I learned how fulfilling it is to do something new.  To meet new people and make new friends.  (See how excited I was?)
With my new good friend, Job
Good grief.  I look like Aunt Bea here.  Toot, toot tootsie!  

Best of all, I learned how delicious it is to make lemonade when you're handed a great big basket of lemons. Despite the major trials we all went through with this show, it was a great success, thanks to teamwork.  From the stage to the ticket sales to the props and sets and costumes, it's one big team, and the JCCT has an amazing team of people who really love and care for the theater, and for one another.  I am really proud to have joined that team, and really proud that we made it happen.  Together.  

Granted, being in a show is not as adventurous as climbing Kilimanjaro or hiking the Pacific Coast Trail (yes, we did just see Wild) or publishing your novel.

But for me, it was a great adventure.  Something new that I will treasure forever.

Peace.  And a big bouquet of roses.



Sunday, February 15, 2015

Winter Weirdness

 Little darling, it's been a long, cold, not-so-lonely winter.  Here are some fun pictures to warm you up.

My favorite boy and my favorite dog  

Olive modeling Tottendale Wig #1.  So much cuter on her!

I just love this one of Clay and Olive 

All the boys watching the video of "All About the Bass."  Hilarious.

  Honey's weird cat sleeping posture.  

 This one put me to sleep, too.

Annie, the Queen.  Just making herself comfy on the desk.  

Sunday, February 8, 2015

Abby's Baptism

Abigail Joan Anderson was baptized on Sunday, February 8 at St. Agnes Church, Nashville, Indiana.  I'll just let the pictures tell the story.






 I just love Sarah's face here!


 Abby and her godparents, Amy and Josh


Yes, we did have a cake accident on the way in.  

Peace.

Saturday, January 3, 2015

Graduation Quilt #2 - Jacob

I am proud to announce that the second graduation quilt was completed and delivered within the actual year of Jacob's graduation.  Graduation Quilt #1 is here; Quilt #3 has been pieced and is ready to quilt; in the meantime, another sweet boy has graduated and I've got to get started on Graduation Quilt #4.  Yikes.  Whose bright idea was this?

One of the first quilts my Grandma Hunley sewed when she was a young girl was a Grandmother's Flower Garden (how appropriate), made up of hundreds of little hexagons cut and pieced by hand.  I loved that quilt, and one of these days, I want to make one in her honor.  But with a sewing machine and a rotary cutter!

For my start at hexagons, I thought I should try something a little easier; the key was the Riley Blake Hexi Half Ruler.  I just cut two (or more) hexi halves out of each fabric, then lined them all up and sewed them together in strips -- no fussy piecing involved at all.  A little squaring up and adding a narrow border made this very pretty, if I do say so myself.


 Here is a not-so-beautiful picture of the back.  (Yes, I was in a hurry.)  The important thing to note is the strip of guitar fabric -- Jacob is a guitar craftman.  The quilting was simply 1/4" from the seams, done with the walking foot.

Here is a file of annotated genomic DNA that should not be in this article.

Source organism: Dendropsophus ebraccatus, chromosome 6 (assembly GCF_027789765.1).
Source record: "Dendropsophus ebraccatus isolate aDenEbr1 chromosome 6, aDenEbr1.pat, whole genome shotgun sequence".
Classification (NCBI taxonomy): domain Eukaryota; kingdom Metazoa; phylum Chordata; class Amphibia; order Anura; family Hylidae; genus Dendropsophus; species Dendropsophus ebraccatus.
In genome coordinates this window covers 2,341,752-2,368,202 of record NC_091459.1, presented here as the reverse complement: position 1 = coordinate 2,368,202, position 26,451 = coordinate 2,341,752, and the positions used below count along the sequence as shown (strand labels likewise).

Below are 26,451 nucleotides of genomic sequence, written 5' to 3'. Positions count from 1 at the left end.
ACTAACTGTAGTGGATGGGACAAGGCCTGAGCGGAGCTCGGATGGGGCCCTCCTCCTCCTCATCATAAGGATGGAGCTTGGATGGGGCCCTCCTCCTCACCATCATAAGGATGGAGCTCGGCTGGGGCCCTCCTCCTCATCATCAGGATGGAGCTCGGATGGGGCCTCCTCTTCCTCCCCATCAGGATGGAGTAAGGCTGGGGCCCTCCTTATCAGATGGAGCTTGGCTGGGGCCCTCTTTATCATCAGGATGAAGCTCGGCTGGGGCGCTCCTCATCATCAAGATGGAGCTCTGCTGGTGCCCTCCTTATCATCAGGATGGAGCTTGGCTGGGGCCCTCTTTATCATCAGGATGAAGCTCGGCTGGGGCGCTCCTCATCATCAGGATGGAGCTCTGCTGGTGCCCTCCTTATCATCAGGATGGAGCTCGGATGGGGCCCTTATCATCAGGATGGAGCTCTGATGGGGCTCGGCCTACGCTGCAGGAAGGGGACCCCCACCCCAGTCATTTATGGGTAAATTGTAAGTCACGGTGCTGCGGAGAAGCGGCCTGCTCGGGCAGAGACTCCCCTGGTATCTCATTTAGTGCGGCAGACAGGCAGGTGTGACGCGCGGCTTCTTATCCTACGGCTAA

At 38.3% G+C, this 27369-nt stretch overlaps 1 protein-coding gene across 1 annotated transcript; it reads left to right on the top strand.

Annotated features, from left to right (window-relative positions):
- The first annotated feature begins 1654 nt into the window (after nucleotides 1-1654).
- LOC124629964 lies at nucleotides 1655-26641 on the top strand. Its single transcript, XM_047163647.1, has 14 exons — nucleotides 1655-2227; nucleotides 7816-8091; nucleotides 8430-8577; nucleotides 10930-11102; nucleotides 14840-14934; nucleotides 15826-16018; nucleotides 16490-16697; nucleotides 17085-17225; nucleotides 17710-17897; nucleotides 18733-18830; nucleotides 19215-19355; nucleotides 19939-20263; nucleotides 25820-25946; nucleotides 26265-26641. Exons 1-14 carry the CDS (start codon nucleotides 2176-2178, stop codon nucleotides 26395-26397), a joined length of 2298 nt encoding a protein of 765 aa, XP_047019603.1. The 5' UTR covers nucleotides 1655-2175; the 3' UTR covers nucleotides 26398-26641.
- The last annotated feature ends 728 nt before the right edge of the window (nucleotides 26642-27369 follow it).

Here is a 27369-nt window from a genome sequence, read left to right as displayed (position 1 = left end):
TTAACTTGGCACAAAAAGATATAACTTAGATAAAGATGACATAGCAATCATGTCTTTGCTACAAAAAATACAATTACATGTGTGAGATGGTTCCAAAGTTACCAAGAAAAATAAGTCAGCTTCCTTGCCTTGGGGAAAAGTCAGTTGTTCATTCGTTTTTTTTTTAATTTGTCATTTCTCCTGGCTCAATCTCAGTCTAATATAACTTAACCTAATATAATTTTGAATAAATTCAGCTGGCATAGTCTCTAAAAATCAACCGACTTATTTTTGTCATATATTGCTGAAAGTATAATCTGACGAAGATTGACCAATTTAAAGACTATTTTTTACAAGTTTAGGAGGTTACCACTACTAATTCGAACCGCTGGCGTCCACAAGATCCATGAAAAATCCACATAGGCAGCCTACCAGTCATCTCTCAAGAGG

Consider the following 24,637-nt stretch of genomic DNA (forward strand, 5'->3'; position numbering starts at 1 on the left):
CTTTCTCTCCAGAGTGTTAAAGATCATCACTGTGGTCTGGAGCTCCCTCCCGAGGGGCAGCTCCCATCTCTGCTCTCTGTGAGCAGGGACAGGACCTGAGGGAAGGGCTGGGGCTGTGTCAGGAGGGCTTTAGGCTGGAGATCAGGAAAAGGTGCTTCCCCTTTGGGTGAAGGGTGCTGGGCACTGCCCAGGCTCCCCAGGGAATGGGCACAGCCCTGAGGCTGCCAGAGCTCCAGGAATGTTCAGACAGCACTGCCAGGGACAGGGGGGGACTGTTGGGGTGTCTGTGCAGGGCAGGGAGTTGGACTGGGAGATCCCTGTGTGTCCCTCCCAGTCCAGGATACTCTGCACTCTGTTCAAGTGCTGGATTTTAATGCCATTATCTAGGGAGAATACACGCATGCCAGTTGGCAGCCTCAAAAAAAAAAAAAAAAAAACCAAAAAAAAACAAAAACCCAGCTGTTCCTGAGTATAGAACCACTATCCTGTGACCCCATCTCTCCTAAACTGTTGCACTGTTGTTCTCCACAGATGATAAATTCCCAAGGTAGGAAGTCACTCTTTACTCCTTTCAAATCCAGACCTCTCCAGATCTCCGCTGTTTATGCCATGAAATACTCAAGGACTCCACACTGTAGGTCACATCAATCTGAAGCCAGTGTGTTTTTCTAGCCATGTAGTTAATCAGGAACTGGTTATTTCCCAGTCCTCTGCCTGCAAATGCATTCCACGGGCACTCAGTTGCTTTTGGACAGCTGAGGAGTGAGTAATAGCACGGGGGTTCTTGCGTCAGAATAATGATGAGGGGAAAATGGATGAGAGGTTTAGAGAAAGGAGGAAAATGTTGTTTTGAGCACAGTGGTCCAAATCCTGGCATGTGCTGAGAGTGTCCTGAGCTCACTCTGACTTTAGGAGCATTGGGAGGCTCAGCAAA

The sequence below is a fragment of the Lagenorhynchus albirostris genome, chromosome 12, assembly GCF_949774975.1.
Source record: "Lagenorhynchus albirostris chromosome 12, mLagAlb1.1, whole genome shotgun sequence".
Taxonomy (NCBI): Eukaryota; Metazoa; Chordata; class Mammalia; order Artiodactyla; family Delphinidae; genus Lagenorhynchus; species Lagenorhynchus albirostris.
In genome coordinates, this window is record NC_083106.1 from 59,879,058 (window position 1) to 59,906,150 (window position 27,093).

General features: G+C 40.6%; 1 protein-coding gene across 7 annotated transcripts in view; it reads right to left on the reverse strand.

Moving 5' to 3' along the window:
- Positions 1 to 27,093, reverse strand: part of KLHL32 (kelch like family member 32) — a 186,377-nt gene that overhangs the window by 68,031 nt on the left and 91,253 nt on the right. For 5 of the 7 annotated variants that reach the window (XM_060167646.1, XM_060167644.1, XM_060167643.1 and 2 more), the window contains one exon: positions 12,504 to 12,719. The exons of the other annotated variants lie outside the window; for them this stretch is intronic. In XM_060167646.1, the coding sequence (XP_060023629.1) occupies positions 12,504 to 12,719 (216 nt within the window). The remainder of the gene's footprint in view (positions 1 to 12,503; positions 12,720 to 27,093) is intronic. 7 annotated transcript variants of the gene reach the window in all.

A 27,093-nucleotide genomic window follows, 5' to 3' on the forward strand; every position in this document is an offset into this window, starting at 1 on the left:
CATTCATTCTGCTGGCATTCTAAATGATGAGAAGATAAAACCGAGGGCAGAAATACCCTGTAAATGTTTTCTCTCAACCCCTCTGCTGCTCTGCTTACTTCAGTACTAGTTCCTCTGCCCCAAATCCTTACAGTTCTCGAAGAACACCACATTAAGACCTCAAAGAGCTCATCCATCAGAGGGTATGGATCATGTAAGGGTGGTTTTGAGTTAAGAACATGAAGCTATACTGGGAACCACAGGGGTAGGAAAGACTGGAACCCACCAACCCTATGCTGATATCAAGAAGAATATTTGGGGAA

Happy Graduation, Jacob.  Happy wedding, happy life with Lauren.

And peace.

Friday, January 2, 2015

A New Year of Books

Yippee!  It's a new year, which means new "Best Of ..." book lists.
And I love "best of" lists.  To me, this is the best of the best.

I read as many lists as I can, and have a little notebook where I transcribe those books I want to add to my own list.  The list just keeps growing through the year, and even though I know I'll probably never read every book on to "To Be Read" list, I don't get discouraged, because who can be discouraged by a chockablock book list?  

I pick new books by intriguing story lines, favorite time periods, beloved authors, and every once in a while, the cover.  I'm not ashamed -- someone goes to a lot of work to determine the perfect cover for the story inside, and I'm just honoring that work.   Right?

I only have two rules about books:
1)  If you love it, read it.
2)  If you don't really, really love it, put it down and move on to something you do.

There are far too many beautiful books in the world to read crap  something that doesn't capture you and make you wear a flashlight on your head so you can read into the wee hours and not disturb your bedmate.  (Thanks for that headlamp, Clay.)

The only codicil I would attach to this is that if you are in a book club, and the book chosen is something you would pitch aside immediately, try to read at least half of it, even if the main character is a talking cat or if there is a gruesome murder in the first pages (shiver).   Then read the last chapter, just so you'll know what is going on and can participate in the discussion.

This is just good manners. And don't be afraid to tell your group that you didn't like it.  It's OK -- how boring would a book group be if every single member loved every single book chosen?

(I guess I have one more codicil -- if you are reading a book for school or work, read the whole thing.  Do not watch the movie, read the Cliffs Notes or Google it.  Read it -- there is no substitute.  Don't ask me how I know this is heartbreakingly and grade-crushingly true, but you can thank me later.)

What did I read and absolutely love in the last third of 2014?

 Landline by Rainbow Rowell.  This is almost a time-travel book, and I don't really care for time travel.  Except this is amazing.  It didn't hurt that the main character's name is Georgie, and she is a cool Tina Fey-like sitcom writer.






All the Light We Cannot See by Anthony Doerr. This was on almost every "Best of 2014" list I saw, and there is a reason why -- it's beautiful.  Read it.





The Boston Girl by Anita Diamant.  I watched The Red Tent the other day on television -- I remember loving that book several years ago, and the show was OK, but it made me want to read more by Anita Diamant, so I downloaded this book and Day and Night onto my nook.  They are both great stories of strong women.






Currently, I'm reading Foreign Affairs by Alison Lurie (Pulitzer Prize winner, 1985) -- it is my friend, Polly's pick for January book group, and I am loving it.

What books are on my list?  Lots.  But here are the ones I'm starting 2015 with:


Peace.